In honor of the Oscars tonight and the recent Berlin Film Festival, I thought I’d report on Würzburg’s very own international film festival, which just celebrated its 33rd season.
First, let me say that I am totally impressed that little Würzburg, which is roughly the size of my hometown of Little Rock, can support a film festival – much less an international film festival. In Little Rock, the only theater that carries foreign films is the dollar theater, and most of its releases are already a couple of years old. Still, I used to love to go late at night and pick a film to see at random. Sure, I had to sit through a couple of duds, but it was worth it for the thrill of discovering a real gem long before anyone else, such as the original Japanese version of Shall We Dance? So with this in mind, I bought a six-film pass to the International Filmwochenende and started theater-hopping.
First up was Ouaga Saga, a heart-warming comedy from Burkina Faso about a happy-go-lucky gang of street kids (think more Little Rascals than Boyz in the Hood) who steal a motorcycle, sell it on the black market, and use the proceeds to have outrageous adventures. It was pretty campy and contrived, but ultimately the characters were so likable that you didn’t care; you were just glad that things ended “happily ever after.” It rightly received a 10-minute standing ovation.
Next I saw Je Vous Trouve Tres Beau, a pretty generic French film about a widowed farmer in search of cheap farm labor who marries a young Romanian cleaning lady in search of a visa. Cultural misunderstandings ensue and romance inevitably follows (think Green Card), and of course they also wind up “happily ever after.” Although both films were in French with German subtitles, I was able to figure out what was being said by triangulating my mediocre knowledge of both languages with my exceptional knowledge of romantic comedy plotlines.
Emboldened by my success with the subtitled films, I decided to try my first all-German film. But the problem with German films – and the reason I almost never see any – is that they’re all really depressing, and the German films showing at the Würzburg festival were no exception:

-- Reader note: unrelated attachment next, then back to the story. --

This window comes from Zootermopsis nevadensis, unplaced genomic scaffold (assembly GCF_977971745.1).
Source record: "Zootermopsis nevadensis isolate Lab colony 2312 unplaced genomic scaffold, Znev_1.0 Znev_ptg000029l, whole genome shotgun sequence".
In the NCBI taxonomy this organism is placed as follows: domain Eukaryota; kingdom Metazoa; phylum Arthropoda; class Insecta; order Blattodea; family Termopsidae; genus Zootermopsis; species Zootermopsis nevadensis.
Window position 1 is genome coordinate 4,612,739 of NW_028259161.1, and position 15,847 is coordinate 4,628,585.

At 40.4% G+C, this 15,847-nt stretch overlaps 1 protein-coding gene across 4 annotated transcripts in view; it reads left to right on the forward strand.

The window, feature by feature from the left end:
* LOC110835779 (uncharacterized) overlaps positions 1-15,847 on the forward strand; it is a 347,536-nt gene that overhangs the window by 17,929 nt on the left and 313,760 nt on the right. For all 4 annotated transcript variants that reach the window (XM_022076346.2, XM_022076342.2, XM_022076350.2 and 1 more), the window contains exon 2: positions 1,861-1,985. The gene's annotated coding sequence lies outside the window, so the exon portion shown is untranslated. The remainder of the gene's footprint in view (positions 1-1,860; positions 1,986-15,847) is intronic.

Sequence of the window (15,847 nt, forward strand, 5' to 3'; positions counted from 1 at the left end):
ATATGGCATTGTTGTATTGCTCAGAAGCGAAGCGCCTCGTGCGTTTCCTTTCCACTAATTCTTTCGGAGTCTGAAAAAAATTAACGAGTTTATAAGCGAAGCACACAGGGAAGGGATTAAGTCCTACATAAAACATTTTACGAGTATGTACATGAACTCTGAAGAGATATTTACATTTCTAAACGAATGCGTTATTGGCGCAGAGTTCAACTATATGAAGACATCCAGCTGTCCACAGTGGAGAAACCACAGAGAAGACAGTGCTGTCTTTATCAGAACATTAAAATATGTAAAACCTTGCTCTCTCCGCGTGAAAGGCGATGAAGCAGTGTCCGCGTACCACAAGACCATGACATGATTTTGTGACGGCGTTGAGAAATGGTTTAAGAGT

“Sinan and Mahmut get to know each other in cancer therapy.…”
“Just as she is about to finish renovating her house, Nina leaves her husband and child.…”
“Carsten is a respected high school teacher until she kills a policeman in a left wing terrorist assault.…”
I am not making this up!
Given my options, I went with the one least likely to make me want to slit my wrists at the end of two hours. “Lucy,” according to the English-language program, “is a film that deals with the lack of orientation of an 18 year old teenager who is already a mother but is still struggling against her own pubertyrelated hopes and problems.” [Typos in the original.] Lord knows, we’ve all had to deal with those pubertyrelated problems!
Unfortunately, the German style of filmmaking is so quiet and subtle – and my German listening comprehension so bad – that I have no idea whether or not the teenage mom abandoned her baby for the sake of her cheating bartender boyfriend or the other way around. Either way, I left the theater feeling that there was no possibility for human happiness in our society, and the experience sealed my impression of German film as being way too depressing for this Southern girl.
But why must the Germans always make such tragic films? Do they actually enjoy being so depressed?
The only other German films I’ve seen since moving here were also super depressing – and happened to feature beautiful young women who are into self abuse. Vier Minuten (Four Minutes), was about a talented but mentally unstable teenage pianist who likes to pick fights with brick walls (think Shine, but with a girl). And Allein (Alone) was about a beautiful but predatory young librarian who likes to get drunk and cut herself. I saw this last film with my friend Paul at an all night movie marathon in Prague, and the audience was so irritated by the heroine’s self-destructive behavior that when she contemplated jumping off a bridge several people actually began chanting: “Do it! Do it!” Paul and I left soon after.
Anyway, my survey of European film has led me to develop a little theory: The “happiness quotient” of a film is inversely proportional to the standard of living in the film’s country of origin. Therefore, it follows that films from the third world will mostly be funny and have a happy ending, since audiences go to the movies to escape the harshness of everyday life. Conversely, since Europe is so prosperous and comfortable, audiences want films that are thoughtful and prick the social conscience (i.e. films that are hopelessly dark and depressing).
Of course the notable exception to this rule is America, where anything goes. So maybe you have to factor in another variable, such as, “Did the country in question experience a world war or genocide in the past 100 years?” Whatever. I’ll leave it to the film and economics double-majors to work out the exact formula.
In the end, a quick calculation of the remaining films in the line up told me that it was about 95% likely that I would be depressed for a total of six hours by the three films left on my pass, so I passed it along to a German guy waiting in line to buy tickets. I’m sure he had a really good time.